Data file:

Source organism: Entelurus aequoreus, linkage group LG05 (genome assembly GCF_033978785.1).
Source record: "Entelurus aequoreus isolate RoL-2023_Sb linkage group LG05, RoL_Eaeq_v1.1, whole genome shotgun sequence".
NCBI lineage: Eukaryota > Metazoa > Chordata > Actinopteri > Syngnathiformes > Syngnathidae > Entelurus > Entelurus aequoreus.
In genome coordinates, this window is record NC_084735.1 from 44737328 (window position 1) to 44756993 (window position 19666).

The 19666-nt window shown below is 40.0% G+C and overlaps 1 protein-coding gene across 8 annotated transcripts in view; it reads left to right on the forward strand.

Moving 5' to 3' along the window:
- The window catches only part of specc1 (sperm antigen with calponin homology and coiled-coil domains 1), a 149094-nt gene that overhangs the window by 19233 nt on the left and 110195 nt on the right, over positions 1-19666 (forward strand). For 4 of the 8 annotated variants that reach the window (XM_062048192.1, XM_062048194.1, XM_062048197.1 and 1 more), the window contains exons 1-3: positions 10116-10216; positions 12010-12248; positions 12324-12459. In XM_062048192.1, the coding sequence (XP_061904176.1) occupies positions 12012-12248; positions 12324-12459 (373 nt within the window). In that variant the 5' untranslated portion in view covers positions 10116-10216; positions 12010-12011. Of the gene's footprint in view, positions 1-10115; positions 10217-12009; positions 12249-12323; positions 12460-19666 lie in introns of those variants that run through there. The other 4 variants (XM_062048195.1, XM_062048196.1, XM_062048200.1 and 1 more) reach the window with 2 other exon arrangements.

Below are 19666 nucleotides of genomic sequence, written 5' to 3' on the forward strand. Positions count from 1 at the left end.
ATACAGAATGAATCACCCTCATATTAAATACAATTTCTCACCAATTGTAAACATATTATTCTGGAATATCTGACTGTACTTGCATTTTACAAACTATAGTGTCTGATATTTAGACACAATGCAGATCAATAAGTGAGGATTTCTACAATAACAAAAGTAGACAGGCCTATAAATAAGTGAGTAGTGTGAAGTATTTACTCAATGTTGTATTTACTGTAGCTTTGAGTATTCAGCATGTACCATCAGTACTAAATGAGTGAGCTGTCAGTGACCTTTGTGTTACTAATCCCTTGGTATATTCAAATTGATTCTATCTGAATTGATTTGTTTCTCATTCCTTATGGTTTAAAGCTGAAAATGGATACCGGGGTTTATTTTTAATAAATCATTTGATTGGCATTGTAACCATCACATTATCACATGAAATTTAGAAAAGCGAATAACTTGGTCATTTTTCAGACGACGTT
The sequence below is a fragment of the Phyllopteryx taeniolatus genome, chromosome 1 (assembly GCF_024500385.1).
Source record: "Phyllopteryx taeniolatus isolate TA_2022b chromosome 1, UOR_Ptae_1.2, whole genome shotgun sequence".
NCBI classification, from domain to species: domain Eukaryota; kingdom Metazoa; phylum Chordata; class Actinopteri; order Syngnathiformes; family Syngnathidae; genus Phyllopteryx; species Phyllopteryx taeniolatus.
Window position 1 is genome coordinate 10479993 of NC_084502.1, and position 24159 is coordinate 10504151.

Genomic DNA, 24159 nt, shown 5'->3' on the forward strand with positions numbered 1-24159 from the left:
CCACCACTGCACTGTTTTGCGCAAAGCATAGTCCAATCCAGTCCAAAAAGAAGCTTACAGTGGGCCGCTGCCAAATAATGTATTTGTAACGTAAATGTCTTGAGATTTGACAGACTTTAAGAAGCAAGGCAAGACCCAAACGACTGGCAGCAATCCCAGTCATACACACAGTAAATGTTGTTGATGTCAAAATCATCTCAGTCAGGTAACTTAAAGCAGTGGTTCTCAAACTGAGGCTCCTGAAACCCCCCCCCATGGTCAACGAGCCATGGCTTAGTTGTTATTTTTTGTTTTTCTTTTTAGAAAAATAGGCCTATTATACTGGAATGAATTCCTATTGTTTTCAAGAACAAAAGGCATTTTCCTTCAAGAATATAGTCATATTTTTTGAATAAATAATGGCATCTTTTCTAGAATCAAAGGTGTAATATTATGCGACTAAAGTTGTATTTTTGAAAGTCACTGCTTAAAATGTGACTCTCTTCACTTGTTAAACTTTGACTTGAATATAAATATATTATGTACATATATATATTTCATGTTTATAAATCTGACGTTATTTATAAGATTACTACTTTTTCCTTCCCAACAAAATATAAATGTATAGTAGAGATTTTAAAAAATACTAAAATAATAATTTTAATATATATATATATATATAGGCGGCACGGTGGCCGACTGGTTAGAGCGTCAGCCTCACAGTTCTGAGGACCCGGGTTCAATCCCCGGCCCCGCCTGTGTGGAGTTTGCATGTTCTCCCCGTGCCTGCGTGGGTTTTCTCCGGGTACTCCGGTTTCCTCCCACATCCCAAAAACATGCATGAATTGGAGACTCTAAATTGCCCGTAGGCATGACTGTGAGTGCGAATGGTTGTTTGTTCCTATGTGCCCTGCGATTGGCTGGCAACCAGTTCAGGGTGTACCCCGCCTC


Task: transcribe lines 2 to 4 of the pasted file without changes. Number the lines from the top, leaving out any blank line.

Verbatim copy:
Source record: "Entelurus aequoreus isolate RoL-2023_Sb linkage group LG05, RoL_Eaeq_v1.1, whole genome shotgun sequence".
NCBI lineage: Eukaryota > Metazoa > Chordata > Actinopteri > Syngnathiformes > Syngnathidae > Entelurus > Entelurus aequoreus.
In genome coordinates, this window is record NC_084735.1 from 44737328 (window position 1) to 44756993 (window position 19666).